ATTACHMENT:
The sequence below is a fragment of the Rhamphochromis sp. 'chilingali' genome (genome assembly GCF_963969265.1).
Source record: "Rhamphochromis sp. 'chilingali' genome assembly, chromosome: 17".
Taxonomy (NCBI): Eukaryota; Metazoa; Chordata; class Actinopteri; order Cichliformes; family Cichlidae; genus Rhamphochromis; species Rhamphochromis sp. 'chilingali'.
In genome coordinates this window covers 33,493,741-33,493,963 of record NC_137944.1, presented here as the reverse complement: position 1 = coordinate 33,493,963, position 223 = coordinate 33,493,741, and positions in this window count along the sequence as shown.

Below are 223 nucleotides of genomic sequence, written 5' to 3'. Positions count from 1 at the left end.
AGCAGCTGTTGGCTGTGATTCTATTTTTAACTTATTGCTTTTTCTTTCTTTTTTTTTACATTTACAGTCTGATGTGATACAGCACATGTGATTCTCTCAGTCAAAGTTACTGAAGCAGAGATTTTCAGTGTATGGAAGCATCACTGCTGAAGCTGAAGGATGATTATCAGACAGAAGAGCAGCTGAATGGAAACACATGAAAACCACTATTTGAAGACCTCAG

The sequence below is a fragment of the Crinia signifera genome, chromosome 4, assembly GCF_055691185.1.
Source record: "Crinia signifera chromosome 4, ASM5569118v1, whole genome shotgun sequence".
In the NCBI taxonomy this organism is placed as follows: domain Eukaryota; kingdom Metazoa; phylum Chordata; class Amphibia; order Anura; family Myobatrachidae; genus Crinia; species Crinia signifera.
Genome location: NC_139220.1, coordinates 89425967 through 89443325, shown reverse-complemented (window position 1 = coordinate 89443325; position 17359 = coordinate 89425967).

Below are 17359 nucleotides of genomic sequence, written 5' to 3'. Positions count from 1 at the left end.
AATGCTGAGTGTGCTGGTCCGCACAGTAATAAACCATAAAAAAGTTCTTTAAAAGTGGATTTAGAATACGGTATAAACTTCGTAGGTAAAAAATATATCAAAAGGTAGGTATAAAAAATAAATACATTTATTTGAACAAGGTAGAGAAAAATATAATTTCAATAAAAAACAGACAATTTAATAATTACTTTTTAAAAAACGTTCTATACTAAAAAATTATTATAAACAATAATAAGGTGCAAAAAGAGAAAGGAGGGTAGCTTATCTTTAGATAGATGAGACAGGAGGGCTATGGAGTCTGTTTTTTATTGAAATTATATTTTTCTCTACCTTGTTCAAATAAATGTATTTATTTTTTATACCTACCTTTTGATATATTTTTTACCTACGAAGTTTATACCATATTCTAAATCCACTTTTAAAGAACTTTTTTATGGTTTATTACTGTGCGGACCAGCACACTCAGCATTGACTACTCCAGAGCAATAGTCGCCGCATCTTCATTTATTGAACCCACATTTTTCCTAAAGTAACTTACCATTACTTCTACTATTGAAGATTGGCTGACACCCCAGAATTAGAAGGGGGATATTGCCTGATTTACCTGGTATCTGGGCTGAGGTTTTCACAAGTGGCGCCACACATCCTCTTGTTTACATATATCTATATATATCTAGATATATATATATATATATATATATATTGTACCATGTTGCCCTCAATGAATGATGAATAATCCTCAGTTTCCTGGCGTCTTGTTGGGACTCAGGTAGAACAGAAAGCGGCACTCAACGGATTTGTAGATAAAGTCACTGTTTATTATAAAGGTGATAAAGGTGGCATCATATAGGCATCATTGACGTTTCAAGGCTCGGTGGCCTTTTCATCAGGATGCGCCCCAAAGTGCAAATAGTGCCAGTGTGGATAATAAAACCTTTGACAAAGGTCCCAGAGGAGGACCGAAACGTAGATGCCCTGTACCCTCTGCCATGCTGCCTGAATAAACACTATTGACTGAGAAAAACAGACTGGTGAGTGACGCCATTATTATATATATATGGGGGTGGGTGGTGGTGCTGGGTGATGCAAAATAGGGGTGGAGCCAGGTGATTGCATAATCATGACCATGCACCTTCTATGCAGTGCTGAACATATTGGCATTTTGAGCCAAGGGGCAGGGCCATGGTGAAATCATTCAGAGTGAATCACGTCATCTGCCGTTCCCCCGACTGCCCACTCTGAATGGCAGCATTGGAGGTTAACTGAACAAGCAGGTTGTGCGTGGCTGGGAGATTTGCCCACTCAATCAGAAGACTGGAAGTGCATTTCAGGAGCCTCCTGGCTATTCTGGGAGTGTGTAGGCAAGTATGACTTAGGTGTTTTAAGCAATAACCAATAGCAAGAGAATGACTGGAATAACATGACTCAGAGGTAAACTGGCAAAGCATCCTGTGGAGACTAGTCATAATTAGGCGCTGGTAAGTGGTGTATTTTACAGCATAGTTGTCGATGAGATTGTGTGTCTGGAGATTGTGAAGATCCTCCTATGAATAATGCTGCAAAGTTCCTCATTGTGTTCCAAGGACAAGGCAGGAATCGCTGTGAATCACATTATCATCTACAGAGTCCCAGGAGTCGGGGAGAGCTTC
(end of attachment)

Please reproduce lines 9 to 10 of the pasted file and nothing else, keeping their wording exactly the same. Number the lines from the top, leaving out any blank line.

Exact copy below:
In the NCBI taxonomy this organism is placed as follows: domain Eukaryota; kingdom Metazoa; phylum Chordata; class Amphibia; order Anura; family Myobatrachidae; genus Crinia; species Crinia signifera.
Genome location: NC_139220.1, coordinates 89425967 through 89443325, shown reverse-complemented (window position 1 = coordinate 89443325; position 17359 = coordinate 89425967).